October 6th to 9th – Pittsburgh Part I

After a restful sleep and faithful completion of my two hundred Ohio pushups, I enjoyed a short and beautiful drive from Harrison State Forest to the eastern suburbs of Pittsburgh, Pennsylvania. When I arrived in the little town of Murrysville, my Great-Aunt Mary welcomed me warmly into her cozy apartment.

My first evening with Aunt Mary (I don’t call her Great-Aunt Mary because it sounds strange to me — and to her) was spent in conversation. We had a lot of catching up to do. The first (and only) time we met previously was about fifteen years ago when my family flew out for a week-long visit. I still remember two things from that visit: a delectable lunch of pigs-in-a-blanket and an afternoon snack of gummy bears that brought unspeakable joy to my young self.

On the first full day of my visit (Saturday, October 7th), I got to visit with Aunt Mary’s son, Kevin. We began the day lazily by watching a movie. After that, Kevin wanted to make sure I got the full Pennsylvania experience. The first stop was a shooting range where we shot several of his pistols. In his opinion, I did very well for a California city boy.

Next, we drove to a neighboring city to visit Jamie and Kim, who are two of Kevin’s best friends. I got to watch Jamie cut up a deer he had shot the previous day and enjoy a tour of their house, which included quite a few guns and a couple hunting crossbows as well.

A few hours of visiting later, we were all a little hungry. Kevin and I went to a popular local pizza shop to pick up a pizza and some local beer, which we brought back to Jamie and Kim’s house. We ate dinner outside in their beautiful backyard. It was such a nice evening that I forgot to take a picture of the scenery.

So that was Kevin’s version of the Pennsylvania experience. I loved every minute of it! Aunt Mary promised me another tour on Monday. First, though, came Sunday. I joined Aunt Mary at the Presbyterian church she attends and enjoyed the Sunday School and sermon. She introduced me to the pastor and her friends. It was fun to be the “great-nephew from California.” I almost felt like a celebrity.

After church, we had a relaxing day at Aunt Mary’s apartment. I gladly joined her in the weekly tradition of having a homemade milkshake for an afternoon snack. I certainly didn’t complain about our dinner of salad, french fries, and bacon-wrapped steak either.

The next morning, Aunt Mary began her tour by giving me my first full view of the big city — Pittsburgh — from the little hill that somehow obtained the official name of Mount Washington.

After enjoying the view, we circled back to a different part of the suburbs so that Aunt Mary could give me a lesson in our family history. As I have met previously unknown relatives on this trip, I have been constructing a family tree to make sense of it all. Our first stop at the family cemetery gave me a very tangible experience of that tree’s roots.

This side of my family (my mom’s dad’s family) established themselves in Pennsylvania a long time ago and didn’t budge for the most part. My great-great-grandfather was born in the late 1860’s. He and my great-great-grandmother were buried in the cemetery in the 1950’s and many of their descendants, including my great-grandparents (Mary’s aunt and uncle), are buried there too. Since Aunt Mary grew up around these relatives, she has been able to tell me many stories about them.

Our next stop on the tour was even closer to home for me. Aunt Mary took me to the house my mom lived in for the first twelve years of her life and the elementary school she attended.

We saw much more on the trip as well: the Assemblies of God church my mom attended as a child, the house Aunt Mary grew up in (which is now a gun shop that has seen better days), and the house Aunt Mary spent most of her life in with her late husband, my Uncle Buzz.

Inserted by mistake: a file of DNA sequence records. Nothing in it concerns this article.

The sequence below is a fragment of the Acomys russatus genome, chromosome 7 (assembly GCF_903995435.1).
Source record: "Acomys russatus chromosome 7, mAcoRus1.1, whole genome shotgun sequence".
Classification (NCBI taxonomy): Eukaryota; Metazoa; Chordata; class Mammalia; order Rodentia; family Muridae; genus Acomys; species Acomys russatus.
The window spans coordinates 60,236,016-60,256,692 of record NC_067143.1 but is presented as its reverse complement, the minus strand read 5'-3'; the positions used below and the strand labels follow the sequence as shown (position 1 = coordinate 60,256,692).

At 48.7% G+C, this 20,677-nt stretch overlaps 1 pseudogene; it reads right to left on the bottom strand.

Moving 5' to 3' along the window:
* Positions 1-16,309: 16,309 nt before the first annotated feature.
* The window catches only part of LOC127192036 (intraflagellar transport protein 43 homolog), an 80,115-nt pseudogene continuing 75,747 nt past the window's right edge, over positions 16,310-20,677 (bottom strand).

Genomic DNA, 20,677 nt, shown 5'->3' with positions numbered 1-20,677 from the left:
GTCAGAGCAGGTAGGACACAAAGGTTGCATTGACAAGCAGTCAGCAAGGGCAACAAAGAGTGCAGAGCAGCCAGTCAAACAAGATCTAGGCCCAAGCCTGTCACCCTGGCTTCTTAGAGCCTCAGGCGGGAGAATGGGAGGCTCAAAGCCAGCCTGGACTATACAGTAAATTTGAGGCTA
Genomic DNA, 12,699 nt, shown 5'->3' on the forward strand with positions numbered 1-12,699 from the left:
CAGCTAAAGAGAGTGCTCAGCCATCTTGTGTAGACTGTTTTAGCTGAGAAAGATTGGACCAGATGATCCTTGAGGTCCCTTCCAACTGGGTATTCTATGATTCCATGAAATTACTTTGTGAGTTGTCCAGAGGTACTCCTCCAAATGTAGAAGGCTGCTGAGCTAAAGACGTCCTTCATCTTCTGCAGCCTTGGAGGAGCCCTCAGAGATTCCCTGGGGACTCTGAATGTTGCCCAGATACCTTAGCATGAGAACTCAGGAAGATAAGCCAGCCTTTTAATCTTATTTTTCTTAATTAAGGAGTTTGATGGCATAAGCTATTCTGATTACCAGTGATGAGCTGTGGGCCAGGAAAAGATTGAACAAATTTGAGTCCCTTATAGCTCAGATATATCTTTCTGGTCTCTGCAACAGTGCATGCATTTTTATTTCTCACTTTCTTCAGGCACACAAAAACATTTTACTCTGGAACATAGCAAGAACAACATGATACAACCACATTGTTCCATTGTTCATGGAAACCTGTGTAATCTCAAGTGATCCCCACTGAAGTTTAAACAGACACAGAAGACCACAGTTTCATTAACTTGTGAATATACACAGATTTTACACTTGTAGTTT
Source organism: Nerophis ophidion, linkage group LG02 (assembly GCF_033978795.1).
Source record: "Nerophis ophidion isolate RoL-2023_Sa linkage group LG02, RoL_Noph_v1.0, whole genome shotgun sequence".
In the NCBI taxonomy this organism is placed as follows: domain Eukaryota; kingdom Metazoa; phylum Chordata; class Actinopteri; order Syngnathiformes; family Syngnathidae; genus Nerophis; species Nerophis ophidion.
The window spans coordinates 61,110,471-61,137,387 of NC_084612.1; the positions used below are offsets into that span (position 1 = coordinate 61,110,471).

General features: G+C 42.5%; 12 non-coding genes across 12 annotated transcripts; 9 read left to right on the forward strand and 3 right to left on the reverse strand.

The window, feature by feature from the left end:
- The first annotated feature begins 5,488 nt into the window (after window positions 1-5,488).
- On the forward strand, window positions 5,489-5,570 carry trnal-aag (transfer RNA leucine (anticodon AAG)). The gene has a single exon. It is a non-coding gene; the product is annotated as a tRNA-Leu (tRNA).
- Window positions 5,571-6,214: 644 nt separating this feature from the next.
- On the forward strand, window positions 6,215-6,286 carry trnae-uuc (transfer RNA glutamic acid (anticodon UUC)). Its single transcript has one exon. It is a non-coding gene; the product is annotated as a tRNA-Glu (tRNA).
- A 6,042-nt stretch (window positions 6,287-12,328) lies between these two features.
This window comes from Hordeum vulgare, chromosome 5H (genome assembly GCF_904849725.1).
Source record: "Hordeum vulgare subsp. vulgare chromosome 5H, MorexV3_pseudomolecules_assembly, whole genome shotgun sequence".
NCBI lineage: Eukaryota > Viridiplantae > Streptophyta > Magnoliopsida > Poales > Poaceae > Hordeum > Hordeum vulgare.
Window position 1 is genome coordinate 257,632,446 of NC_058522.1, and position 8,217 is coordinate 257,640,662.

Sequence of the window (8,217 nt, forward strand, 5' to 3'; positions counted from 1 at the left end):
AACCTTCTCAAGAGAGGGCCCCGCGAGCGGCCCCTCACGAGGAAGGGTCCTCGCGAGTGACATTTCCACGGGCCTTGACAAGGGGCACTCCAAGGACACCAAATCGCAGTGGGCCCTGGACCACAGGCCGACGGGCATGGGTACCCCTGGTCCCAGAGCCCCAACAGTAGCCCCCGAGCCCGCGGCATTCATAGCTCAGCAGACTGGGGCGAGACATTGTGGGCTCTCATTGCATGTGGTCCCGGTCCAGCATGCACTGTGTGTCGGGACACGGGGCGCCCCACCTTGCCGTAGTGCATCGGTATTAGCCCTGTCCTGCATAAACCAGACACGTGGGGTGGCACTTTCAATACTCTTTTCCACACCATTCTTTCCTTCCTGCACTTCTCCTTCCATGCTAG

Our last stop on the tour brought us back to the present. We visited one of Aunt Mary’s grandchildren at the creatively labeled salon where he works; Hairy Solutions. I appreciated the name because I had a very hairy problem to solve. My hair has been growing out for two months now and I’ve been feeling rather unkempt over the past week or two. Steven took care of my problem just as advertised.

That is about all the excitement I’ve had in these first few days in Pennsylvania. I have had a few spare moments to discover and visit a nearby basketball court twice to get some exercise. It is relaxing to stay in a single location for a while. I am looking forward to the rest of my visit and I hope it doesn’t go too fast.

October 2nd to 5th – Elkhart, Indiana

Well… I am starting to see that it will be difficult to make daily blog entries through the rest of my trip. Some days I don’t go on crazy adventures and don’t really do anything worth writing about. I am enjoying every day, but some of the joys of this trip are the little things — like rest and spending time with people. And I don’t want to fill these posts with details that are only interesting to me; I want to write about the exciting stuff that I would want to read about.

Also, my slow writing has been up taking several hours each day, which has left less time and energy for the experiences of this trip. I think that I need to re-prioritize. This is a once-in-a-lifetime opportunity to explore new places and spend time with relatives and friends. I have to keep that at the center of my efforts and let writing play second fiddle. So for these reasons, I am going to start grouping some days together and taking longer to post updates.

My parents warned me not to set my expectations too high for this blog Of course, I did — because if I didn’t dream of accomplishing big things, I would never get off the couch to do anything at all. I am glad I started this blog and made it this far because it showed me how hard it is to live life and analyze it at the same time. Now I have to take a step back so that I can make the most of my trip. It may take a while for me to write it all down, but I will finish it eventually. Writing will wait while living won’t, so I will worry about the living part right first.